Are College Graduate Immigrants on Work Visas Cheaper than Natives?
Between 2007 and 2017, the U.S. issued an average of 240,000 H-1B temporary work visas per year to highly-skilled immigrant college graduates. Drawing on the 2010, 2013, 2015, and 2017 cycles of the National Survey of College Graduates (NSCG), the Center for Growth and Opportunity analyzed the wage gap between immigrant college graduates working in the U.S. on a work visa and their U.S.-born counterparts. The NSCG provides a variety of socio-economic and demographic data, including detailed information on education and residential status. “Are College Graduate Immigrants on Work Visas Cheaper than Natives?” found that highly educated foreign workers holding temporary work visas have a wage premium of 29.5 percent over U.S. natives. These workers are, in short, not a cheap source of labor. The study also found that this wage premium decreased from 2010 to 2017, possibly due to an increase in the supply of highly educated workers. Across the period of observation, the study also found the wage premium varied based on country of origin, occupation, and field of education. From a policy perspective, the study suggests that an increase in the supply of highly skilled immigrant workers could help the U.S. economy and prevent jobs from moving overseas. (Georgia Whitaker for The Immigrant Learning Center’s Public Education Institute)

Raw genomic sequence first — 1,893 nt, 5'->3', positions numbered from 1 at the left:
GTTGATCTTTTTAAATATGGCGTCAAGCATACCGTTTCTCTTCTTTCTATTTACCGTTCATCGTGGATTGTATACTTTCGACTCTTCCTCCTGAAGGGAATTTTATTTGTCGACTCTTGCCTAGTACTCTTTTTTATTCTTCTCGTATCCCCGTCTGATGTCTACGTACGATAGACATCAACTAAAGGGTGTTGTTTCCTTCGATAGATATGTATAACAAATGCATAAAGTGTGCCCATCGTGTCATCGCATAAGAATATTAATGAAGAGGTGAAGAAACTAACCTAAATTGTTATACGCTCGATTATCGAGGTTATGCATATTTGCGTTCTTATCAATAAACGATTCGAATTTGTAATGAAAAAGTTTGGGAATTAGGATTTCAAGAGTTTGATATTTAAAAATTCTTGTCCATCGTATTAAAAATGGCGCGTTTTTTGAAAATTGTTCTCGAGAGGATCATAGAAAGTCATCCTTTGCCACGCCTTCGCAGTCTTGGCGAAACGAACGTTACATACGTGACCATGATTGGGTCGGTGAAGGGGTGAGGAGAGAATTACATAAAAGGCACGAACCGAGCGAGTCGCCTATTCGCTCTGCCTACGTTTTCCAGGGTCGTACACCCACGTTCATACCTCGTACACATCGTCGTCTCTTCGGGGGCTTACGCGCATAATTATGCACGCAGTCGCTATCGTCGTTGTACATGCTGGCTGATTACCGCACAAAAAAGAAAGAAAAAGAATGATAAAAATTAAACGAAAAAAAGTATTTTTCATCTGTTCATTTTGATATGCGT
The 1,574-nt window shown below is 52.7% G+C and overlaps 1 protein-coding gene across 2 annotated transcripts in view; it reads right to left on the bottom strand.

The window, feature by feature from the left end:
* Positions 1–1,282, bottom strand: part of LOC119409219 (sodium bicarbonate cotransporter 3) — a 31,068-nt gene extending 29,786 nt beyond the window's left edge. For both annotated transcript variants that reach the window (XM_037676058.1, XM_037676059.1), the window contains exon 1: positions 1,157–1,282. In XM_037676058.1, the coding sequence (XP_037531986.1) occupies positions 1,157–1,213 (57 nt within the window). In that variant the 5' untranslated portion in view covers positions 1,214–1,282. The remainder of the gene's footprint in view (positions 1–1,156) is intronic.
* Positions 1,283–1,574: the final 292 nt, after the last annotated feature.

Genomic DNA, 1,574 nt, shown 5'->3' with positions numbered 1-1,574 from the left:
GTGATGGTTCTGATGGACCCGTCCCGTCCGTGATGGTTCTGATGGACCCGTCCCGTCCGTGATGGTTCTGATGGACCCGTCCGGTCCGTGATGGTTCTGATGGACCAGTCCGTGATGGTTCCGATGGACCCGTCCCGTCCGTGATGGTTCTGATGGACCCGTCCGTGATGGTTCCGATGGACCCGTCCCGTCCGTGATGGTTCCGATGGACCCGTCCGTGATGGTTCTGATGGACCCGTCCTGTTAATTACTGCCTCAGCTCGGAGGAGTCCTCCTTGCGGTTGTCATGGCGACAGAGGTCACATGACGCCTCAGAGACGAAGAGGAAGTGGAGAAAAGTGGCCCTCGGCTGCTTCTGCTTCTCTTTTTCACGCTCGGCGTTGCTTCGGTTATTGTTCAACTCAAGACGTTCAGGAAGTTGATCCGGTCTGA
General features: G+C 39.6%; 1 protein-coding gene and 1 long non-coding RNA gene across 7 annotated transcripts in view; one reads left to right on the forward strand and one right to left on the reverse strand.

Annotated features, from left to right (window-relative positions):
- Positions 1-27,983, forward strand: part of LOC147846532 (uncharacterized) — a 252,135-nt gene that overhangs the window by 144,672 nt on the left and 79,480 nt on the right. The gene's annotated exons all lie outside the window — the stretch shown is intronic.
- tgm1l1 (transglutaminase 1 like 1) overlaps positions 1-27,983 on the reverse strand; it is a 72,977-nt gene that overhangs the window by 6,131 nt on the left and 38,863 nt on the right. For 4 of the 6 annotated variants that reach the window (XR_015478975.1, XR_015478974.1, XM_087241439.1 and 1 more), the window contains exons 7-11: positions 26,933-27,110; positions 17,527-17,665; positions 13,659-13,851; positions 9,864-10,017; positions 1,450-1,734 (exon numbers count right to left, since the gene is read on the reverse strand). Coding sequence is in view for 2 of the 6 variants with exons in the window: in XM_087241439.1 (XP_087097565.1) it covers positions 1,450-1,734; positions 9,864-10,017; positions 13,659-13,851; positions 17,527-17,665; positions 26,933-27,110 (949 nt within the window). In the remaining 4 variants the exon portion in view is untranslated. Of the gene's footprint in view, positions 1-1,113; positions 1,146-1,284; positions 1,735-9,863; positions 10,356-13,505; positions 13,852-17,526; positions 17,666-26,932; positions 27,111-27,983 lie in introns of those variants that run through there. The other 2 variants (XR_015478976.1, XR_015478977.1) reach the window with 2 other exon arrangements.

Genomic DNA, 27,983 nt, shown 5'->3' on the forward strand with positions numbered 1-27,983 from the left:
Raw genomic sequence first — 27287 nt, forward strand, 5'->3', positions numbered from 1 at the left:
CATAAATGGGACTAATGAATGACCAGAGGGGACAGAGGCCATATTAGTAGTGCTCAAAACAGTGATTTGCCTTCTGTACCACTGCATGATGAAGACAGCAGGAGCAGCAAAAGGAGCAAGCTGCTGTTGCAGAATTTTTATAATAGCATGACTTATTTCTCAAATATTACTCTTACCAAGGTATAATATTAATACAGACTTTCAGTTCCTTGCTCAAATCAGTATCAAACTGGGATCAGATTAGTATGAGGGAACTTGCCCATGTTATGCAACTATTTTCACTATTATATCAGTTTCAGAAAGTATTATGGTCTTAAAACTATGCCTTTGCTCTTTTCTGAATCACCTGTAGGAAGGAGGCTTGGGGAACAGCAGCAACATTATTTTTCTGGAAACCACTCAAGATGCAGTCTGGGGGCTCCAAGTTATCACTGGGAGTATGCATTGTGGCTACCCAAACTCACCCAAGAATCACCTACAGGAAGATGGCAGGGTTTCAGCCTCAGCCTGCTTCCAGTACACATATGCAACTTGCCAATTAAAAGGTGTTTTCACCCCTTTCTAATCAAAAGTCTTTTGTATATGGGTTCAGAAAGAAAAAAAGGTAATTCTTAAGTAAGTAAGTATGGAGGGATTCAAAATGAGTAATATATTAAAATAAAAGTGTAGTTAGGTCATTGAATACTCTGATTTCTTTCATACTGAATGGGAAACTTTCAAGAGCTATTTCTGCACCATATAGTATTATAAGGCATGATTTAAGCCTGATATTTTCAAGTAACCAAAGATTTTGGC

Bagheri, O. (2021, March 30). Are College Graduate Immigrants on Work Visas Cheaper than Natives? The Center for Growth and Opportunity Utah State University. https://www.thecgo.org/wp-content/uploads/2021/03/Are_College_Graduate_Immigrants_on_Work_Visas_Cheaper_than_Natives.pdf